Since the beginning of the conflict in Sudan* in April 2023, about 287,230 people have crossed the border to Egypt seeking refuge. When they arrive in Egypt, after experiencing long and difficult journeys, most Sudanese refugees have limited or no resources. They often arrive traumatized from the tragedy they’ve experienced. Many were separated from their families due to visa restrictions at the border and some lost family members or friends on the way. This has resulted in many unaccompanied children arriving in Egypt without anyone to take care of them.
St. Andrew’s Refugee Services, also known as StARS*, has kept its doors open to receive migrants and refugees in need and has opened an additional 7 hotlines to respond to the ongoing needs of refugees. The concerns of new arrivals are vast and include access to housing, food, medical and psychosocial care. When newly arrived refugees approach StARS, they receive information on what services are available and who provides them. They also have access to workshops about accessing to services. Depending on their needs, StARS conducts assessments and will provide individuals with legal assistance, medical and psychosocial support, housing assistance, and emergency assistance. For accompanied, unaccompanied and separated children and youth, StARS offers educational programs. Working closely with other refugee-led, community-based organizations and service providers, StARS does its best to respond to refugees’ various needs.
One of the things newly arrived refugees are most in need of is affordable housing, a place to call home and feel safe. It is difficult for new arrivals to find housing because they often lack the necessary financial resources or documents. Over the last months, rents for apartments in neighborhoods where refugees live have increased a lot. It is particularly difficult to find housing for unaccompanied children and youth because they are without an adult caregiver. In May, two brothers, aged 14 and 12, came to the StARS office because they did not know where to stay after having arrived in Cairo without their parents. Through its community hosting program, StARS caseworkers were able to find them a home on the same day with trusted community members and continue to follow up with the boys and their ongoing needs, including psychosocial support. The same month, StARS was approached by a newly arrived 18-year-old unaccompanied young mother who did not know where to go to receive medical care and needed money for food or diapers. StARS’ caseworkers made sure she got the medical care she needed, accompanied her to the hospital and supported her until she and her child had a safe home. StARS continues to also provide cash assistance in order to decrease the risks of eviction and homelessness and help the mother and her child to stabilize their situation.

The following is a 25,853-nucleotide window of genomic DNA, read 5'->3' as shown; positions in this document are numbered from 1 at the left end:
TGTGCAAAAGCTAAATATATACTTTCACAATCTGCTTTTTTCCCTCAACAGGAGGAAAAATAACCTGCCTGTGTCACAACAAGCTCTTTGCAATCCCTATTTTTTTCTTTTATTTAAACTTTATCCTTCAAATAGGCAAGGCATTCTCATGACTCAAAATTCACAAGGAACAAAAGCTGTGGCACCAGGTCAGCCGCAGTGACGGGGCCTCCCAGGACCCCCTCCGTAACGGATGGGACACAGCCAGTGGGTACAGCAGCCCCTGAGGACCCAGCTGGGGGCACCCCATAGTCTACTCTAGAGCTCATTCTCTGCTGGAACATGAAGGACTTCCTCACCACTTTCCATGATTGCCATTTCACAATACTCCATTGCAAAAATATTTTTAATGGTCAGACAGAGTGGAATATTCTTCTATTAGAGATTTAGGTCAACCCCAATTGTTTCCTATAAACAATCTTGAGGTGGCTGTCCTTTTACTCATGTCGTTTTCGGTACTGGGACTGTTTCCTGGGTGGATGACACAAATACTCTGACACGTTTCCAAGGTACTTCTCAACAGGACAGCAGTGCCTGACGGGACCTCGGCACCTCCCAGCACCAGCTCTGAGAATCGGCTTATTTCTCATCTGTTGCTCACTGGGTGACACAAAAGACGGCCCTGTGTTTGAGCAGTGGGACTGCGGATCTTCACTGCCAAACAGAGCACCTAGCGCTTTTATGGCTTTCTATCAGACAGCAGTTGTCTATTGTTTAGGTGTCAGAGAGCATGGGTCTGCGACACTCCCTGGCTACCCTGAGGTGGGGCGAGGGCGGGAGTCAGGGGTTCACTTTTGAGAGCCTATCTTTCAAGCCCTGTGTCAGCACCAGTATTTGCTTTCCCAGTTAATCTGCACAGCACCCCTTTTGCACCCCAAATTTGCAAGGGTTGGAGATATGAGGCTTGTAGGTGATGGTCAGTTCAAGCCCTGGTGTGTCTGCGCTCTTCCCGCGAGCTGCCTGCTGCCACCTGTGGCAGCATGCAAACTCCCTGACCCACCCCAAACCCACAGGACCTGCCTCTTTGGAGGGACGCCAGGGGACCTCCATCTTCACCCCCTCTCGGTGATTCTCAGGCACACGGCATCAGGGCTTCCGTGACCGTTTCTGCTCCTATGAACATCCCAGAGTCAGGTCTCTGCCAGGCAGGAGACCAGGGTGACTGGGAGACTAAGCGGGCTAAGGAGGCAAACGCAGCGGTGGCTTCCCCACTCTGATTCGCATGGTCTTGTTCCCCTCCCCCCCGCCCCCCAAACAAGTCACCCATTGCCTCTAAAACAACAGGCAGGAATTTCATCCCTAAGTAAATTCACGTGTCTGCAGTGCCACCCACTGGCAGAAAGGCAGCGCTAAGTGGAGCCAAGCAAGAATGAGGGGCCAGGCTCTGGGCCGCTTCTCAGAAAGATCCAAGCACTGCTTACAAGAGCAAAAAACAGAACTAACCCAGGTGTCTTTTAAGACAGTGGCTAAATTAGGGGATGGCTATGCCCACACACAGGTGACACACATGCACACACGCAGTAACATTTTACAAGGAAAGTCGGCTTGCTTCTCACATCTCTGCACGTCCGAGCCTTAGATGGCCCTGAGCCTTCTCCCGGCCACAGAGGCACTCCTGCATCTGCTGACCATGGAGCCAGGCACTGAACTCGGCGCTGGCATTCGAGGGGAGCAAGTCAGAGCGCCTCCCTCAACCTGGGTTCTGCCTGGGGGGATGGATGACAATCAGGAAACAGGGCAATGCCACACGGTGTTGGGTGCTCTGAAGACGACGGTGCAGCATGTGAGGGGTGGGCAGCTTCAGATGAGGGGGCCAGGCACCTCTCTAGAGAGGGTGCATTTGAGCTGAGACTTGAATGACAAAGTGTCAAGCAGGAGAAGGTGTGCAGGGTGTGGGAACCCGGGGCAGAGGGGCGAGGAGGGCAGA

As a refugee-led organization, the conflict in Sudan and the experiences of new arrivals hits home for StARS, its staff and its clients. Often, StARS staff have also opened their homes to support newly arrived relatives, friends or community members they never met before. Now more than ever, StARS staff continue to work tirelessly every day to support all refugees.
*The ongoing conflict in Sudan began on April 15, 2023, as a result of violent clashes between the Sudanese Armed Forces and the paramilitary Rapid Support Forces. It has resulted in the displacement of over 3.3 million individuals who have been internally displaced or left to neighboring countries such as Egypt. This conflict has exacerbated Sudan’s existing challenges, including ongoing conflicts, disease outbreaks, economic and political instability, and climate emergencies. It has also led to extreme shortages of essential goods and a surge in prices, making it a dire humanitarian crisis.
*StARS is a refugee- and women-led service provider that connects refugees in Cairo to educational, legal, medical, psychosocial, housing and other services. Since the start of the conflict in Sudan in April, StARS has opened its doors to hundreds of Sudanese refugees. To learn more about CWS’ work with refugees around the world, click here.